Who knew such a small feature could make such a big impact. In my old site, there was no search feature. So I would use Google to search my own site to find specific tidbits. I'm surprised I never got any complaint emails on this. Maybe those folks just stopped using my site all together 😳 I don't blame ya 🤦♀️
And guess what! VuePress had a built-in search feature. It's a header-based search plugin. What does means is it will crawl through all your Markdown files, and return the header that matches your query. Fantastic!
# 3. Frontmatter
Frontmatter is like data for your Markdown file. When you write a Markdown article, a lot of times you want to include some extra information along with it. For example, the author's name, the created date, the modified date ...etc. How do you pass the information along in your Markdown. That's with a frontmatter block.
--- author: Samantha Ming created: Jan 26 modified: Jan 30 --- # My new blog post
# Challenges of VuePress
I wish I could say this journey of building my site in VuePress was perfect. Unfortunately, it wasn't. VuePress is great for building a technical documentation site. But my site is essentially like a blog. So here I am trying to mold VuePress to suit my needs. And this was tough.
# Documentation Lacks Examples for Configurable Tasks
The VuePress documentation although great for the main features. It was a bit challenging for the more advanced or configurable tasks. I found the docs a bit lacking in examples. Let me give you an example (high five on the smooth example transition 😂).
I was trying to install
vue-fontawesome into my app so I can use the Font Awesome icons. I could not figure out how to do that. Luckily, I had some guidance and finally figure it out. I wished in the docs, they wouldn't have some use case examples. I think that would definitely help me out. If you ever read the Vue documentation, it's packed with examples and so simple to read. Good news is I know the VuePress team is trying to improve on this. So here being excited for that to happen 👏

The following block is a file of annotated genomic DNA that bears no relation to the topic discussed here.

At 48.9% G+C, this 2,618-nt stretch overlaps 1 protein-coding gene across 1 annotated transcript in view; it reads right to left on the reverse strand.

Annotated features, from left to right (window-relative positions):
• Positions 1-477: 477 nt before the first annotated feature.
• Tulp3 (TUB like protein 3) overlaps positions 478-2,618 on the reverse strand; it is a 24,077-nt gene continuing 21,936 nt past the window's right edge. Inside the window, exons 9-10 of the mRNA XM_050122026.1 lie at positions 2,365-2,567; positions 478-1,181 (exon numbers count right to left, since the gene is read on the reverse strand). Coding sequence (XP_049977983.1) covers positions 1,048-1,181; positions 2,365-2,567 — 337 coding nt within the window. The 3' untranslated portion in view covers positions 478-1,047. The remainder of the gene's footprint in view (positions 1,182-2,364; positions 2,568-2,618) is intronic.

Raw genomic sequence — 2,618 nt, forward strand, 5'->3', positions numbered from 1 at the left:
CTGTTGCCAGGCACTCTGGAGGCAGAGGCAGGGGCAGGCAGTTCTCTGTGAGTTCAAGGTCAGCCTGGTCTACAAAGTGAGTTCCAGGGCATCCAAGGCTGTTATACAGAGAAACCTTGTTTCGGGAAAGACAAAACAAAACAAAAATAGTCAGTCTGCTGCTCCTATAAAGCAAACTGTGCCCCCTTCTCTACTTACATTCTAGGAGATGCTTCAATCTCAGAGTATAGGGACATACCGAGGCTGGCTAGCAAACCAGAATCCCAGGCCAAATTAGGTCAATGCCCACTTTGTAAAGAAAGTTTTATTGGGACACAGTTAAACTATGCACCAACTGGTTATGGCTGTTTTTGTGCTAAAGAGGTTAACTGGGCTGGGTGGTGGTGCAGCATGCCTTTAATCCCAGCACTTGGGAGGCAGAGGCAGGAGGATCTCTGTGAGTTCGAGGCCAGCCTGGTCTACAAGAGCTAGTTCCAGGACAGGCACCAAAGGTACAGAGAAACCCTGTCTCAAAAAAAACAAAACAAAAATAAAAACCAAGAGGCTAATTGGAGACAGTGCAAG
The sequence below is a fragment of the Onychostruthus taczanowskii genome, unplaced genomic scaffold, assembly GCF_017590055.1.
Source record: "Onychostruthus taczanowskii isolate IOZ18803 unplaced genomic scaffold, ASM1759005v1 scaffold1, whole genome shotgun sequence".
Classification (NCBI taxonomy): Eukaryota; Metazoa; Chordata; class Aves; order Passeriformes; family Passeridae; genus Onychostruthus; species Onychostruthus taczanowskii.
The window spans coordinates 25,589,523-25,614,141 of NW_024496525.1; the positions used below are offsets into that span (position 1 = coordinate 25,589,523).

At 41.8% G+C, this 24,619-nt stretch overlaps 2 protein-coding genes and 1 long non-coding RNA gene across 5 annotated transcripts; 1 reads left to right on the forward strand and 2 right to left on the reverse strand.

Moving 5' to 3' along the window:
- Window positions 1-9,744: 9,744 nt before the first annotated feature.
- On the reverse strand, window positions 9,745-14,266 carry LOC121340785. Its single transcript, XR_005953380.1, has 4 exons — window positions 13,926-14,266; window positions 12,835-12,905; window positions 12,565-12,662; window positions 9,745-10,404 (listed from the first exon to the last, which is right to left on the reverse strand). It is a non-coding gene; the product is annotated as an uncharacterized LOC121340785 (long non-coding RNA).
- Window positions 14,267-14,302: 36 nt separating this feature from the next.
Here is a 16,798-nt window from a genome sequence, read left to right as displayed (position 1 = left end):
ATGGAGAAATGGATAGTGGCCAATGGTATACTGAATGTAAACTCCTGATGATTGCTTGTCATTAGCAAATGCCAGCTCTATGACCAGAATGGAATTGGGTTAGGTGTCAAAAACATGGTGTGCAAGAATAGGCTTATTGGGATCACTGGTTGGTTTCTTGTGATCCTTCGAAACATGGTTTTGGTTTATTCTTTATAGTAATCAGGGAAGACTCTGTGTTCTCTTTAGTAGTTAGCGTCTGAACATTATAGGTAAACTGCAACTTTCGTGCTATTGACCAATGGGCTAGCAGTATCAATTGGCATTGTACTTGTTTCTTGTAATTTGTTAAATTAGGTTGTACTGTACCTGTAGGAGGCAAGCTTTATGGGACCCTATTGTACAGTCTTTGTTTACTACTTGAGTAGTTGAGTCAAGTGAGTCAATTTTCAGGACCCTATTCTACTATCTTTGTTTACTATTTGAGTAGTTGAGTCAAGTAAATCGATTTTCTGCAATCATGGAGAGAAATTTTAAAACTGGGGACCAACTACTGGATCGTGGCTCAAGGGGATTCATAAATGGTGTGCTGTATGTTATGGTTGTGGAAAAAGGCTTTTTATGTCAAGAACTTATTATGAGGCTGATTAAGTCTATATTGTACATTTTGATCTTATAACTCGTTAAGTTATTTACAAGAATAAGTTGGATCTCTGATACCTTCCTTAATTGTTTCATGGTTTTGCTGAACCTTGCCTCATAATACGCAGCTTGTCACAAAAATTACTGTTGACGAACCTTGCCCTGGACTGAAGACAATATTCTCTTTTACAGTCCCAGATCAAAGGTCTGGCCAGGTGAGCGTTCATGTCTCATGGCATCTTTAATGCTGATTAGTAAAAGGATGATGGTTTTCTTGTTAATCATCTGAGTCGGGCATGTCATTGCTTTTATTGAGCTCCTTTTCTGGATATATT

By the way, here's how you install the plugin to work with VuePress, if you're curious.
# Limited Meta Data Support
When I was using Nuxt, there was this awesome plugin called
vue-meta. It allows to programmatically to create metadata for your pages. This is super important for SEO and to create those Twitter or Facebook sharing cards.
Yes, VuePress supports this. You can set a general one in your
config file. And you can set individual ones in your Markdown file.
Remember when I mentioned my runner up option, Gridsome. They HADE it! Ugh 🤦♀️ It was part of their package. Under their hood, they were using
vue-meta. I was so close to switching to Gridsome just for this feature. But I was so far along, I decided to stick with VuePress. And you might ask, why don't you just configure
vue-meta with VuePress. Great question! If you figure out how, please email me! It's not that I don't want to, I just couldn't figure it out. And time is ticking, so I decided to move on. By the way, I need to set up
vue-meta with Server Side Rendering. So the complication is a bit higher.
I also created an issue in the VuePress official repo, so hopefully, they will consider adding this. Feel free to chime in if you like this feature as well:
# Was it worth the switch from Nuxt to VuePress
Yes, 100% Yes!!!! It took me a full crazy 2 months working around the clock to complete the site. VuePress had so many wonderful features already pre-built into it, I saved tons of time not having to work build those myself. Speed is the game here! I don't want to spend any time configuring anything. I don't want to build anything I don't have to. I want to spend my time, just executing. That's why I wanted to pick something that had a lot of things pre-built. Hence, selecting VuePress.
Hope you enjoy this summary of my experience and feedback on using VuePress.
The next post I want to cover is why I decided to switch CSS framework and used Tailwindcss. So stay tuned 😊